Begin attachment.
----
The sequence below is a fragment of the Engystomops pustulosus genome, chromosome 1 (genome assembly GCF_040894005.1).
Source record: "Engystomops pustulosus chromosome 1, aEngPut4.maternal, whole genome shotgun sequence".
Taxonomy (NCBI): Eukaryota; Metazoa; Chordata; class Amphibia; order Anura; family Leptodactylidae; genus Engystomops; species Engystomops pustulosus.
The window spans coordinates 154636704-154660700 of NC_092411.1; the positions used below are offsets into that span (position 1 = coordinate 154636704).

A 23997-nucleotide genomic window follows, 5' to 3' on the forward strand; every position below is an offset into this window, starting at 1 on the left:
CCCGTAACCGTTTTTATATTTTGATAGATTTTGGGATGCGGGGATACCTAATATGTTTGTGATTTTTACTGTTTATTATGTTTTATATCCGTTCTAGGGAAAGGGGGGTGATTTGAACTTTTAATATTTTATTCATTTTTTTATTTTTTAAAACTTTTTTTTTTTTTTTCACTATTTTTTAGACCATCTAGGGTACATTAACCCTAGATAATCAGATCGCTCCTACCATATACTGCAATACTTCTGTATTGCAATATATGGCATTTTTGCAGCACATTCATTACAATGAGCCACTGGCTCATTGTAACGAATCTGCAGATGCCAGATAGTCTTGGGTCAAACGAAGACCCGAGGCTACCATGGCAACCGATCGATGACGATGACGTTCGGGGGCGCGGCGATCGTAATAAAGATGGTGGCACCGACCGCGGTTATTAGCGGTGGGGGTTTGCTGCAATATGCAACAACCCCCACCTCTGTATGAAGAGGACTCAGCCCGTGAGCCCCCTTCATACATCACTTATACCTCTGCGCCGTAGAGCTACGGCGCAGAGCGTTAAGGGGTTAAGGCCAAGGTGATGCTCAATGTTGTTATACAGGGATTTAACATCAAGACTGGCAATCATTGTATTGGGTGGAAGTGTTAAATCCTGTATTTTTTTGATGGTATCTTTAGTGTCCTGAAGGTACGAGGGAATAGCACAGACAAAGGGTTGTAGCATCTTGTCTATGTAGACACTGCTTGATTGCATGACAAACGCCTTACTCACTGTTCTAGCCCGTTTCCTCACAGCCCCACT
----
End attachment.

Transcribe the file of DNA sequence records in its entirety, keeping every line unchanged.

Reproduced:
The sequence below is a fragment of the Engystomops pustulosus genome, chromosome 1 (genome assembly GCF_040894005.1).
Source record: "Engystomops pustulosus chromosome 1, aEngPut4.maternal, whole genome shotgun sequence".
Taxonomy (NCBI): Eukaryota; Metazoa; Chordata; class Amphibia; order Anura; family Leptodactylidae; genus Engystomops; species Engystomops pustulosus.
The window spans coordinates 154636704-154660700 of NC_092411.1; the positions used below are offsets into that span (position 1 = coordinate 154636704).

A 23997-nucleotide genomic window follows, 5' to 3' on the forward strand; every position below is an offset into this window, starting at 1 on the left:
CCCGTAACCGTTTTTATATTTTGATAGATTTTGGGATGCGGGGATACCTAATATGTTTGTGATTTTTACTGTTTATTATGTTTTATATCCGTTCTAGGGAAAGGGGGGTGATTTGAACTTTTAATATTTTATTCATTTTTTTATTTTTTAAAACTTTTTTTTTTTTTTTCACTATTTTTTAGACCATCTAGGGTACATTAACCCTAGATAATCAGATCGCTCCTACCATATACTGCAATACTTCTGTATTGCAATATATGGCATTTTTGCAGCACATTCATTACAATGAGCCACTGGCTCATTGTAACGAATCTGCAGATGCCAGATAGTCTTGGGTCAAACGAAGACCCGAGGCTACCATGGCAACCGATCGATGACGATGACGTTCGGGGGCGCGGCGATCGTAATAAAGATGGTGGCACCGACCGCGGTTATTAGCGGTGGGGGTTTGCTGCAATATGCAACAACCCCCACCTCTGTATGAAGAGGACTCAGCCCGTGAGCCCCCTTCATACATCACTTATACCTCTGCGCCGTAGAGCTACGGCGCAGAGCGTTAAGGGGTTAAGGCCAAGGTGATGCTCAATGTTGTTATACAGGGATTTAACATCAAGACTGGCAATCATTGTATTGGGTGGAAGTGTTAAATCCTGTATTTTTTTGATGGTATCTTTAGTGTCCTGAAGGTACGAGGGAATAGCACAGACAAAGGGTTGTAGCATCTTGTCTATGTAGACACTGCTTGATTGCATGACAAACGCCTTACTCACTGTTCTAGCCCGTTTCCTCACAGCCCCACT